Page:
Kubernetes provides the perfect orchestration platform to manage containerized applications at scale. However, these deployed applications have no external access by default unless explicitly configured. Kubernetes offers multiple ways such as ClusterIP, NodePort and Ingress to connect to the cluster. Each of these methods is suited for different use cases. In this article, we will explore Ingress and how to utilize it to provide external access to applications running within a Kubernetes cluster.

What is Kubernetes Ingress?

Kubernetes ingress is an API object that manages external access to the Kubernetes cluster. Ingress only exposes HTTP and HTTPS traffic from external sources and routes it to services within the cluster. Ingress does not directly connect to Pods as it relies on services for connectivity within the cluster. Thus, if you are facing an issue like “503 service unavailable error”, you still need to start debugging from the service itself as Pods are connected to the service.

Ingress allows users to provide externally reachable URLs to access services, terminate SSL/TLS, and facilitate name-based virtual hosting and load balancing. All these things are done through a component called the ingress controller. The available functionality and customizability depend on the ingress controller. Kubernetes provides an extensive array of ingress controllers that users can utilize to provide ingress. However, users need to rely on other methods like NodePort to expose different ports or protocols, as ingress only handles HTTP and HTTPS traffic.

What is an Ingress Controller in Kubernetes?

Ingress controller powers the functionality of ingress. However, we need to configure ingress controllers as they do not come by default, unlike other Kubernetes controllers which run as a part of the Kube-controller-manager.

The Kubernetes project itself supports AWS, GCE, and Nginx ingress controllers while other controllers such as AKS, HAProxy, and Traefik are available as third-party controllers. Kubernetes also enables deploying multiple ingress controllers within the same cluster. The only requirement for using multiple ingress controllers is to properly configure the ingressClassName for the ingress object. Otherwise, Kubernetes will automatically apply the default ingressClass configured in the cluster.

Implementing Ingress to Facilitate External Connectivity

Users need to first install the relevant ingress controllers in the cluster to facilitate ingress. The exact installation and configuration will depend on the ingress controller and Kubernetes cluster environment. For example, deploying a Nginx ingress controller on a bare-metal Kubernetes cluster can be vastly different from deploying it in a cloud environment like AWS. Furthermore, it may require configuring additional resources like load balancers on top of the ingress controller.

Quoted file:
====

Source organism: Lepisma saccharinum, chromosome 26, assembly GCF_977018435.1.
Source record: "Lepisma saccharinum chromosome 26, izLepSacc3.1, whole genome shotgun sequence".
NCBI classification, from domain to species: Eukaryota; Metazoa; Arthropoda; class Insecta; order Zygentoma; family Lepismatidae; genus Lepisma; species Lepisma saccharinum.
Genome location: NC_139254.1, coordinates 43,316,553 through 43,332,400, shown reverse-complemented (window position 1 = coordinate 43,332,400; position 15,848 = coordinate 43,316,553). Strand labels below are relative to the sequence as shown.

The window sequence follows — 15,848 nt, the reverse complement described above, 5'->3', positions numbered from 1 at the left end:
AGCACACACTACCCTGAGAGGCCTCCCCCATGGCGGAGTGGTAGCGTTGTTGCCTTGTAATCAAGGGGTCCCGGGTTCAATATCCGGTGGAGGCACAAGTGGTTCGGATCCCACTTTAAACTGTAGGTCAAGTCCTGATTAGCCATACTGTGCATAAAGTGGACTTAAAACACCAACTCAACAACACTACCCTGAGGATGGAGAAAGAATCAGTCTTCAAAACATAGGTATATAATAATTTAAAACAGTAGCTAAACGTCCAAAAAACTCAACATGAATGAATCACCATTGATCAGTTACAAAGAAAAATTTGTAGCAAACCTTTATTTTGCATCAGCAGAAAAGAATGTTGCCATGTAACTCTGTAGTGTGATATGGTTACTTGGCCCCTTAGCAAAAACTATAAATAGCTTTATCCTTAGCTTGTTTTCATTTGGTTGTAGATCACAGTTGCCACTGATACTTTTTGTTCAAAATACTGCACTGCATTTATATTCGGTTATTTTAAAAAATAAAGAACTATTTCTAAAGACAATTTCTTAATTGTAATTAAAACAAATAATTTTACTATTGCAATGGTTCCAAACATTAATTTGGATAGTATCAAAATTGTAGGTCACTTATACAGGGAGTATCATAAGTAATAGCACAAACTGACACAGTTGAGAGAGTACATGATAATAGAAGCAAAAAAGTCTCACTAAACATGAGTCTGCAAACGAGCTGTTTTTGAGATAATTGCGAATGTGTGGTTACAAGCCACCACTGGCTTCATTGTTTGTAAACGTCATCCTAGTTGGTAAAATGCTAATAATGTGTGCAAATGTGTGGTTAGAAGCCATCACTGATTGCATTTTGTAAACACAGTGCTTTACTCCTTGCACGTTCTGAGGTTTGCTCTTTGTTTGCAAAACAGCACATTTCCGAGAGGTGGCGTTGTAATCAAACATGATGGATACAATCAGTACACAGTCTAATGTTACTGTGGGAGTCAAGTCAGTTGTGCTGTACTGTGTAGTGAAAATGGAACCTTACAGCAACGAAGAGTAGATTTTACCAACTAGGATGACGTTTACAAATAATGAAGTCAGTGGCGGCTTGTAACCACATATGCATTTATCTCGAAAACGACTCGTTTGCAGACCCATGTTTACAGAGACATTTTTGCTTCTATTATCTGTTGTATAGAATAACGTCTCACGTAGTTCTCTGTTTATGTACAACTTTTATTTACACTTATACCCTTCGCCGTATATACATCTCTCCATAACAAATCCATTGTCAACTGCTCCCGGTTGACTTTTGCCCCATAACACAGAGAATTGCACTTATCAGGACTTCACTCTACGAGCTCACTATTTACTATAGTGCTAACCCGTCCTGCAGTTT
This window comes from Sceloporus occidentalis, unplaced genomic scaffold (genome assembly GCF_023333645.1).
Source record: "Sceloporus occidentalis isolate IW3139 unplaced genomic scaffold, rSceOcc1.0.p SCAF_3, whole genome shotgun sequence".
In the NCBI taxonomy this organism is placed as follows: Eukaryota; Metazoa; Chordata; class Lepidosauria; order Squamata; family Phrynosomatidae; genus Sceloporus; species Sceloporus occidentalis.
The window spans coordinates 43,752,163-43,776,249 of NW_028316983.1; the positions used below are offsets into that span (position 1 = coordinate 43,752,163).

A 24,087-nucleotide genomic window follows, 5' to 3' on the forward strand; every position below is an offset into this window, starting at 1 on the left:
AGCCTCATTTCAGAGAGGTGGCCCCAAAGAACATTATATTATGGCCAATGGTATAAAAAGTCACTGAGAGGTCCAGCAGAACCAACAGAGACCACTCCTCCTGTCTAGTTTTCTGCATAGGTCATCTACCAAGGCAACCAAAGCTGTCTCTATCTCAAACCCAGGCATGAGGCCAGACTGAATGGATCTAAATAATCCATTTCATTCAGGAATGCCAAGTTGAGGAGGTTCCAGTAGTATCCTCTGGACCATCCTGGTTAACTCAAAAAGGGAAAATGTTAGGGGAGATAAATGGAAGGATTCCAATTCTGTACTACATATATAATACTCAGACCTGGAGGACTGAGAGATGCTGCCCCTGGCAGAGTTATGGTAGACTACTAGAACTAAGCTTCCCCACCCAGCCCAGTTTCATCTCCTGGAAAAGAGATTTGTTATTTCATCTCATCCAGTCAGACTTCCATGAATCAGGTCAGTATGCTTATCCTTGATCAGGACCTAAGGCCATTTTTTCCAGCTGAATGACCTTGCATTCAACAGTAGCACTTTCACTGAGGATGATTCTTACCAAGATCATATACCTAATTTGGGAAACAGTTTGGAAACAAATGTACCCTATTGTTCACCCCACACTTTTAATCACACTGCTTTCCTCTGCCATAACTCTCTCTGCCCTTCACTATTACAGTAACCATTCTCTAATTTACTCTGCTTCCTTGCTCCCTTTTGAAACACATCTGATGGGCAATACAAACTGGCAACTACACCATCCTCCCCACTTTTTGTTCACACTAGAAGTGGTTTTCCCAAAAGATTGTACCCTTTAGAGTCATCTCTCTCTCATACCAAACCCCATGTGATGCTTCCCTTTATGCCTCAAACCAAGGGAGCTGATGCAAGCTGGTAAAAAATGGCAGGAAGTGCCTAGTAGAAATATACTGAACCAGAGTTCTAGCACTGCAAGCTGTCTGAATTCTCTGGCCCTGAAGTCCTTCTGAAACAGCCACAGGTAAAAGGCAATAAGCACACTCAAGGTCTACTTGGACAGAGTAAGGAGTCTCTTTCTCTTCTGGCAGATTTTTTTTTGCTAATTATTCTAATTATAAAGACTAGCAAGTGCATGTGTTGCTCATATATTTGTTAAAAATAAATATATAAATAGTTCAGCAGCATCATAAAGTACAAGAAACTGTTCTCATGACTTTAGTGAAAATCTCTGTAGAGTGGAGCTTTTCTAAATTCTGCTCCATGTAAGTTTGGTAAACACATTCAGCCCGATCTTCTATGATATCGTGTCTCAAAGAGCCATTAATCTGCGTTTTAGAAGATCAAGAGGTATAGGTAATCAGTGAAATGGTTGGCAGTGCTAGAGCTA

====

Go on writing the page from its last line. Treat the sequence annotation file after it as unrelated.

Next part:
The next step is to configure the ingress itself. As with any other Kubernetes configuration, it also comes in the form of a YAML file. Ingress depends on user-defined rules to route traffic to the relevant services. All incoming traffic is matched against the rules defined in the ingress and routed to the matching service.

An ingress rule consists of the following:

  • Host – It determines for which hosts the underlying rule applies. When you specify this optional field, any traffic that matches the given host (URL) will be matched against the rules configured for that host. When there are no hosts configured for a rule, it applies to all incoming traffic.
  • Paths – The path of the request. Both the host and the path should match to route the traffic to the relevant service.
  • Backend – The service and port to which the request should be routed to. In addition to services, users can specify resource backends such as storage buckets that point to static content.

Users must determine what type of ingress to implement before implementing ingress rules. It solely depends on user requirements. Users can simply define a default backend without any rules to expose a single service, as all traffic will be automatically routed to that default backend. The simple fan out strategy can be used to route traffic to multiple services. In the meantime, we can use a single IP with rules that match the specified paths for routing to different services. Name-based virtual hosting can be utilized, with rules created under multiple hosts to route traffic to different services. It helps facilitate more complex configurations, especially when there are multiple apps deployed in a cluster.

Ingress can be further augmented with multiple ingress controllers as well as external resources. These external resources include load balancers and firewalls that sit outside the cluster to further control and manage the inbound traffic to the cluster. In most cases, a single ingress controller can facilitate all the external connectivity requirements by carefully assessing the services that need external support.


Kubernetes Ingress provides users with the means to allow external HTTP and HTTPS traffic to reach internal cluster services via a single entry point in the cluster. Not only does it simplify the management of external access, but also ensures better security of the cluster by eliminating the need to configure different entry points for different services.